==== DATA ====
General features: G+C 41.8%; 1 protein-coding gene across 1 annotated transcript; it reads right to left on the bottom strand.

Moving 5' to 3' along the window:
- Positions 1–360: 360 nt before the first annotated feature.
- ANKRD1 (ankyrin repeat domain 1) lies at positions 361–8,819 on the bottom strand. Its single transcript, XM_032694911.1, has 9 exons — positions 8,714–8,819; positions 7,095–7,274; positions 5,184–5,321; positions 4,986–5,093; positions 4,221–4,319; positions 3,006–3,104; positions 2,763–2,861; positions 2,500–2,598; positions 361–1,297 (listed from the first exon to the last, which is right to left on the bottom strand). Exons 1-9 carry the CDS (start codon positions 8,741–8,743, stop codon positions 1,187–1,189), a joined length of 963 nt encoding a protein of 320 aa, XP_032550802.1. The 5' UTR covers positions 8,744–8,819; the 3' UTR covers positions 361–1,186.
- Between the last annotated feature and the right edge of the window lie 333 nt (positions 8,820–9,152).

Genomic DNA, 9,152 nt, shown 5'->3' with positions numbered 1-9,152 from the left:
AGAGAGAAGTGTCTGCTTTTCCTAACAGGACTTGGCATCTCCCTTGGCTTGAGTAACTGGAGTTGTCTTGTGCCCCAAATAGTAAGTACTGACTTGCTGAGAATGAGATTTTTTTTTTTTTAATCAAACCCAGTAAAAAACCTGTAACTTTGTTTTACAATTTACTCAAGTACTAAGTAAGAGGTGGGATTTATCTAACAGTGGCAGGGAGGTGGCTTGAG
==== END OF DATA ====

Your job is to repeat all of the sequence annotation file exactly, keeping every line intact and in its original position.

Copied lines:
General features: G+C 41.8%; 1 protein-coding gene across 1 annotated transcript; it reads right to left on the bottom strand.

Moving 5' to 3' along the window:
- Positions 1–360: 360 nt before the first annotated feature.
- ANKRD1 (ankyrin repeat domain 1) lies at positions 361–8,819 on the bottom strand. Its single transcript, XM_032694911.1, has 9 exons — positions 8,714–8,819; positions 7,095–7,274; positions 5,184–5,321; positions 4,986–5,093; positions 4,221–4,319; positions 3,006–3,104; positions 2,763–2,861; positions 2,500–2,598; positions 361–1,297 (listed from the first exon to the last, which is right to left on the bottom strand). Exons 1-9 carry the CDS (start codon positions 8,741–8,743, stop codon positions 1,187–1,189), a joined length of 963 nt encoding a protein of 320 aa, XP_032550802.1. The 5' UTR covers positions 8,744–8,819; the 3' UTR covers positions 361–1,186.
- Between the last annotated feature and the right edge of the window lie 333 nt (positions 8,820–9,152).

Genomic DNA, 9,152 nt, shown 5'->3' with positions numbered 1-9,152 from the left:
AGAGAGAAGTGTCTGCTTTTCCTAACAGGACTTGGCATCTCCCTTGGCTTGAGTAACTGGAGTTGTCTTGTGCCCCAAATAGTAAGTACTGACTTGCTGAGAATGAGATTTTTTTTTTTTTAATCAAACCCAGTAAAAAACCTGTAACTTTGTTTTACAATTTACTCAAGTACTAAGTAAGAGGTGGGATTTATCTAACAGTGGCAGGGAGGTGGCTTGAG